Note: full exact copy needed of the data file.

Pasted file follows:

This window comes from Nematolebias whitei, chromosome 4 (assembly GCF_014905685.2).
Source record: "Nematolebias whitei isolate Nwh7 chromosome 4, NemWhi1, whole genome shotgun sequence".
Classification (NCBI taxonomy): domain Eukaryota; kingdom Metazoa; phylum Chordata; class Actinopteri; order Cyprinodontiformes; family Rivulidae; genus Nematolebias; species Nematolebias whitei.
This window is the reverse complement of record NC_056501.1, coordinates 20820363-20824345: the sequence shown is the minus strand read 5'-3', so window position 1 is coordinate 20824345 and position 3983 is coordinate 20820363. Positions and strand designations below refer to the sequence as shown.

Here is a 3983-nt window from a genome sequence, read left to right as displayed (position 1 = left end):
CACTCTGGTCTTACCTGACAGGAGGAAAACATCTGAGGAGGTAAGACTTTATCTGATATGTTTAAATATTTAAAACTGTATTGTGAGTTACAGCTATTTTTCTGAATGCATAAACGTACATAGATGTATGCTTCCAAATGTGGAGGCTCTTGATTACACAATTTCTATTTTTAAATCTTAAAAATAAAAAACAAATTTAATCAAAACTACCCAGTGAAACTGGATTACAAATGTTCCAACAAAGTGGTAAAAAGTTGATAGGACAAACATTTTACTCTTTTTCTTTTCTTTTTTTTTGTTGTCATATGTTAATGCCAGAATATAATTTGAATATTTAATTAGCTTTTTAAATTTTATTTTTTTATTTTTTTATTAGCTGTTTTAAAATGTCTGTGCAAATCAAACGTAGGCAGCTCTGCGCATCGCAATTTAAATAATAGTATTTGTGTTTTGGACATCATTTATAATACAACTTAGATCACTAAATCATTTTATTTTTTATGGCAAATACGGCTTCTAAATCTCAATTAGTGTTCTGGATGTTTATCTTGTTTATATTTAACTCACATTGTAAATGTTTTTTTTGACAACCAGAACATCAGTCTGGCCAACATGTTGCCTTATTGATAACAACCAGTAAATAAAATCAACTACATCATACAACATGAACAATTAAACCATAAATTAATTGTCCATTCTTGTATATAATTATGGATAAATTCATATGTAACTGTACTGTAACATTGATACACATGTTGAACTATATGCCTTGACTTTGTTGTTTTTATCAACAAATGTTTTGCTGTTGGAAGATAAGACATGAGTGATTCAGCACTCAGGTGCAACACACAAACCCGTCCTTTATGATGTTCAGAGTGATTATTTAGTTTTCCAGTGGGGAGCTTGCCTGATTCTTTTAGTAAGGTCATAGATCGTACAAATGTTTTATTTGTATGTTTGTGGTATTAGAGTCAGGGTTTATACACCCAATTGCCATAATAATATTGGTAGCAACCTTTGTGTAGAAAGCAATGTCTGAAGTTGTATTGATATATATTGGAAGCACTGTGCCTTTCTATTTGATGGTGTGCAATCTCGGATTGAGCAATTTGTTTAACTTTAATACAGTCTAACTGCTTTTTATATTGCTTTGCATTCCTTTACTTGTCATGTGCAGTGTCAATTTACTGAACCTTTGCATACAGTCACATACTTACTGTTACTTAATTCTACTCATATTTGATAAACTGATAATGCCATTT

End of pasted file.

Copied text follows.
This window comes from Nematolebias whitei, chromosome 4 (assembly GCF_014905685.2).
Source record: "Nematolebias whitei isolate Nwh7 chromosome 4, NemWhi1, whole genome shotgun sequence".
Classification (NCBI taxonomy): domain Eukaryota; kingdom Metazoa; phylum Chordata; class Actinopteri; order Cyprinodontiformes; family Rivulidae; genus Nematolebias; species Nematolebias whitei.
This window is the reverse complement of record NC_056501.1, coordinates 20820363-20824345: the sequence shown is the minus strand read 5'-3', so window position 1 is coordinate 20824345 and position 3983 is coordinate 20820363. Positions and strand designations below refer to the sequence as shown.

Here is a 3983-nt window from a genome sequence, read left to right as displayed (position 1 = left end):
CACTCTGGTCTTACCTGACAGGAGGAAAACATCTGAGGAGGTAAGACTTTATCTGATATGTTTAAATATTTAAAACTGTATTGTGAGTTACAGCTATTTTTCTGAATGCATAAACGTACATAGATGTATGCTTCCAAATGTGGAGGCTCTTGATTACACAATTTCTATTTTTAAATCTTAAAAATAAAAAACAAATTTAATCAAAACTACCCAGTGAAACTGGATTACAAATGTTCCAACAAAGTGGTAAAAAGTTGATAGGACAAACATTTTACTCTTTTTCTTTTCTTTTTTTTTGTTGTCATATGTTAATGCCAGAATATAATTTGAATATTTAATTAGCTTTTTAAATTTTATTTTTTTATTTTTTTATTAGCTGTTTTAAAATGTCTGTGCAAATCAAACGTAGGCAGCTCTGCGCATCGCAATTTAAATAATAGTATTTGTGTTTTGGACATCATTTATAATACAACTTAGATCACTAAATCATTTTATTTTTTATGGCAAATACGGCTTCTAAATCTCAATTAGTGTTCTGGATGTTTATCTTGTTTATATTTAACTCACATTGTAAATGTTTTTTTTGACAACCAGAACATCAGTCTGGCCAACATGTTGCCTTATTGATAACAACCAGTAAATAAAATCAACTACATCATACAACATGAACAATTAAACCATAAATTAATTGTCCATTCTTGTATATAATTATGGATAAATTCATATGTAACTGTACTGTAACATTGATACACATGTTGAACTATATGCCTTGACTTTGTTGTTTTTATCAACAAATGTTTTGCTGTTGGAAGATAAGACATGAGTGATTCAGCACTCAGGTGCAACACACAAACCCGTCCTTTATGATGTTCAGAGTGATTATTTAGTTTTCCAGTGGGGAGCTTGCCTGATTCTTTTAGTAAGGTCATAGATCGTACAAATGTTTTATTTGTATGTTTGTGGTATTAGAGTCAGGGTTTATACACCCAATTGCCATAATAATATTGGTAGCAACCTTTGTGTAGAAAGCAATGTCTGAAGTTGTATTGATATATATTGGAAGCACTGTGCCTTTCTATTTGATGGTGTGCAATCTCGGATTGAGCAATTTGTTTAACTTTAATACAGTCTAACTGCTTTTTATATTGCTTTGCATTCCTTTACTTGTCATGTGCAGTGTCAATTTACTGAACCTTTGCATACAGTCACATACTTACTGTTACTTAATTCTACTCATATTTGATAAACTGATAATGCCATTT